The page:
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Relatives of the more than 40 people officially considered missing expressed little hope Sunday of finding them alive after a train carrying crude oil derailed, exploded and burst into flames Saturday in this town in eastern Quebec.
Raymond Lafontaine, president of a local construction company, believes his son Gaëtan Lafontaine and his daughter-in-law Karine died in the explosion. He criticized officials for allowing the rail line in the centre of the town.
“They have been running petroleum trains through our town for the past two years. It’s criminal,” said Lafontaine, who spoke Sunday in front of the high school Polyvalente Montigniac, which is currently serving as the town’s main shelter.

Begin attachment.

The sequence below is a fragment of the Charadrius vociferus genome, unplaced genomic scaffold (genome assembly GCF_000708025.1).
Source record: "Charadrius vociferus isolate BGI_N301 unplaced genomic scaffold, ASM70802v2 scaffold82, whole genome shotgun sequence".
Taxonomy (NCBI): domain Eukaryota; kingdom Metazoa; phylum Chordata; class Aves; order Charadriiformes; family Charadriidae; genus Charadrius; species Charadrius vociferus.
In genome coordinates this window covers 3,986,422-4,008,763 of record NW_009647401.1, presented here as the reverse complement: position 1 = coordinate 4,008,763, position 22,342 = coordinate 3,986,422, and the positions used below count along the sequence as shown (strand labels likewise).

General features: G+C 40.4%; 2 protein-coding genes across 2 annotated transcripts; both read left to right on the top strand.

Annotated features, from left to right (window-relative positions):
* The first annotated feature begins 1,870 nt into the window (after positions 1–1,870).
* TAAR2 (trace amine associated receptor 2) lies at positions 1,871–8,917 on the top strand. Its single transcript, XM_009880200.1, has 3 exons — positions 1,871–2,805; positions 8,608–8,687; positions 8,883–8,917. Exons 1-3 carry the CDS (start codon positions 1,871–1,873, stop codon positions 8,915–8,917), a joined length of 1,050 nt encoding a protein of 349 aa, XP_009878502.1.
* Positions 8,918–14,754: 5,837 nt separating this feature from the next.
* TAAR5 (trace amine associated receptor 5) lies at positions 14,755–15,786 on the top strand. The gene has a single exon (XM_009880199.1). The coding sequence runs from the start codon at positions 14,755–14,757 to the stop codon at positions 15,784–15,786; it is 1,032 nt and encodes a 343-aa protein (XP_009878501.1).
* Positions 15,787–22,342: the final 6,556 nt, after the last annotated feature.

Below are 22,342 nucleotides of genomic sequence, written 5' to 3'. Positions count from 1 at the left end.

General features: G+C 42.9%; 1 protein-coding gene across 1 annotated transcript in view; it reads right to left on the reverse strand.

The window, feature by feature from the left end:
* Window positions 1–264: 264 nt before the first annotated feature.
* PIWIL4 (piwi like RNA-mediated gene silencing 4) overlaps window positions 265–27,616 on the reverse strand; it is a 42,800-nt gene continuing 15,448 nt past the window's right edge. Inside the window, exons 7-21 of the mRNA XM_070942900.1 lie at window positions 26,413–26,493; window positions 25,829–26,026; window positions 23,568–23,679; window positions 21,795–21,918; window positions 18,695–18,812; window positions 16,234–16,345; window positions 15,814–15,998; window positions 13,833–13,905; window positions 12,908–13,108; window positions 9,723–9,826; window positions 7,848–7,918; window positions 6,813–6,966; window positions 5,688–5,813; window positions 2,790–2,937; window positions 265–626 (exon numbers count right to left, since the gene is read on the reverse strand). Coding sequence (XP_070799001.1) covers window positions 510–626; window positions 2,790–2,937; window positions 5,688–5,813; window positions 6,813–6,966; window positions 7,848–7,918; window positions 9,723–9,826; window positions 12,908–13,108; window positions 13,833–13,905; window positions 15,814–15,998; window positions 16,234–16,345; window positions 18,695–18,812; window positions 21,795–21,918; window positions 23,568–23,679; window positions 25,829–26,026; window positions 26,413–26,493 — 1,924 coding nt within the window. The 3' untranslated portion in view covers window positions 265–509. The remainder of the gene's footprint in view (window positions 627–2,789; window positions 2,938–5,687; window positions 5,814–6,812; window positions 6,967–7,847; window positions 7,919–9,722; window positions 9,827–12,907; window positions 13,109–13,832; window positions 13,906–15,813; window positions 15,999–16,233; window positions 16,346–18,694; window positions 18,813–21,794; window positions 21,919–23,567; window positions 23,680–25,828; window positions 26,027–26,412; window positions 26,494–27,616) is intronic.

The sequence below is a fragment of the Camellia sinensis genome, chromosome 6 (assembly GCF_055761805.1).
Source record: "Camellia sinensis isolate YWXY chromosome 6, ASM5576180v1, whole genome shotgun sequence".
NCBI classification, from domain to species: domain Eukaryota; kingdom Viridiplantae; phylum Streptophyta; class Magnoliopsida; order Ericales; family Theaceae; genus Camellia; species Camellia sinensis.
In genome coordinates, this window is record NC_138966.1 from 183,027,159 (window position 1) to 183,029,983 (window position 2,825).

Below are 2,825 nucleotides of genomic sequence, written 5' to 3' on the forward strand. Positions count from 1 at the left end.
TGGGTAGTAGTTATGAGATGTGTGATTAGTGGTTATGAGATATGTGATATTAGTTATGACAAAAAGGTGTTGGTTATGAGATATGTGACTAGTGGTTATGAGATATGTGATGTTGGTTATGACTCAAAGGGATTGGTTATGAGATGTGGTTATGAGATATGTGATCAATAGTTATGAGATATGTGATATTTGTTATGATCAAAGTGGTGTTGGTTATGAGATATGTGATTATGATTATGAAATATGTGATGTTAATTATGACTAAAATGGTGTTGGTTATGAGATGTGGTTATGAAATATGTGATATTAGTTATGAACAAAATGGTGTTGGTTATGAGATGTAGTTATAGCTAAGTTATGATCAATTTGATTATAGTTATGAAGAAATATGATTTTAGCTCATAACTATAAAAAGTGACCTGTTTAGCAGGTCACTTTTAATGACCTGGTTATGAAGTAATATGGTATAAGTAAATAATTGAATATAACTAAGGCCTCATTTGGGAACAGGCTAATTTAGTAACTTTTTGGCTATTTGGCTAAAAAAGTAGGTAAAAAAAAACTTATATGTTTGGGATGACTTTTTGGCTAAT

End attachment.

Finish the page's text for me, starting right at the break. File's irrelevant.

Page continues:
Others described a surreal scene.
“I slept in my car last night. I didn’t know if I’d sleep well inside [the high school]. We’re pretty much cut off from reality,” said Sylvain Tessier.
Red Cross spokesperson Myrianne Marotte said that 163 people stayed overnight at the school. Despite the horrific situation, morale is high, she said.
Family members of the missing milled about the school Sunday.
“We think my uncle was at Musi-Café (near the scene of the explosion) when it happened,” Joannie Bouhard, a young woman from Lennoxville, Que., who came to the town Saturday evening to support her family said.
“And besides, his apartment is right above. My grandmother was lucky. She was staying with him, but they got into a fight and she left. So, she’s safe, but we haven’t heard from him.”